A serious consequence of the new extremism status attached to suspected “international LGBT activities” will be that practically all actors that offer psychological, medical, or legal help – or other community services – to LGBTQI people in Russia will be forced to close their doors, move abroad, or go underground. How widespread such repression might become is difficult to predict as the situation changes from month to month. Regardless of how many will be affected in the first year, the penalties for the individual will undoubtedly be very serious. In addition to long prison sentences, LGBTQI people are already exposed to discrimination, threats, and violence, including sexualized violence, in the Russian legal system. Perpetrators include policemen, prison guards and fellow prisoners. Particularly vulnerable in such cases, as in so many others, are transgender persons.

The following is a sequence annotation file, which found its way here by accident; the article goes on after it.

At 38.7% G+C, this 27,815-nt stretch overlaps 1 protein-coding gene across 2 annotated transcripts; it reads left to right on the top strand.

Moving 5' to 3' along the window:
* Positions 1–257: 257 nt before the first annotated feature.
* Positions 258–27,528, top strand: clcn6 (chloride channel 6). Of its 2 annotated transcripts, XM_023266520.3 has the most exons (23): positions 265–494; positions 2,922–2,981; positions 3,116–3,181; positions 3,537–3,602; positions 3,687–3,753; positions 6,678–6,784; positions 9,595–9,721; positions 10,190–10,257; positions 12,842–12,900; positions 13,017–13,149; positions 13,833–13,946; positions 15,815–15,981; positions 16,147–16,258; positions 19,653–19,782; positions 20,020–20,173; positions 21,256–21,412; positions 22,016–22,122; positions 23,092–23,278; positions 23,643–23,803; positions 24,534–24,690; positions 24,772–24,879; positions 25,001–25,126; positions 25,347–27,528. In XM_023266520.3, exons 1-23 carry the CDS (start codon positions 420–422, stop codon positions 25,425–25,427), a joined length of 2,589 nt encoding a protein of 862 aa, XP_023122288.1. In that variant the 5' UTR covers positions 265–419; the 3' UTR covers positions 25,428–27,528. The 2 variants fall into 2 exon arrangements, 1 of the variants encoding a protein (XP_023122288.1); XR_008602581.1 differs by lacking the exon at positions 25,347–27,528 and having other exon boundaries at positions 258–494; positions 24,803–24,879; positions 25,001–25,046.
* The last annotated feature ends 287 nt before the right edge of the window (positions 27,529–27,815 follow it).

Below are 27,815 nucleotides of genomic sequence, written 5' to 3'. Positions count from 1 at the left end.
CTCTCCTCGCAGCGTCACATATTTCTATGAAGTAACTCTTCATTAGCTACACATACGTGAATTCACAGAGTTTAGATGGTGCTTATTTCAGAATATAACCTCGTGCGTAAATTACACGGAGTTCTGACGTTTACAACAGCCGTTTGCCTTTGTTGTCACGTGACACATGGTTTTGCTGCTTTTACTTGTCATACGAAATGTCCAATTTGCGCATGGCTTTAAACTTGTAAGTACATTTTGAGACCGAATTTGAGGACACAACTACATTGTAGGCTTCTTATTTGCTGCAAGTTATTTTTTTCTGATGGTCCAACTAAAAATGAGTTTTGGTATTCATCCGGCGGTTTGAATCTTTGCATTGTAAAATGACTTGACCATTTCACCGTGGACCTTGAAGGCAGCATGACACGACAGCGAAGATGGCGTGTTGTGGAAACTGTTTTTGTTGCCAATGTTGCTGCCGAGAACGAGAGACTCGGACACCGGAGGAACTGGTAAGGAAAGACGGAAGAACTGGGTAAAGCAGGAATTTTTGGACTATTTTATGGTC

The decision by the Supreme Court has been described as an attempt to divert attention from Russia's ongoing war in Ukraine and to unite the population around a common internal “threat”. The regime is no doubt looking for new ways to legitimize Vladimir Putin's continuing hold on power. A radically conservative agenda appears to be the politics that permeates Putin’s campaign for the upcoming “election”. Public speeches given by Putin within a week of the Supreme Court decision display a radical emphasis on nationalist, conservative and orthodox values. His advisers seem convinced that this rhetoric will resonate with the domestic population as much as it will appeal to the international conservative forces among which Russia seeks its allies. The most important of the latter are, of course, evangelical Christians and other radically conservative groups in the United States that could influence decisions in the US Congress.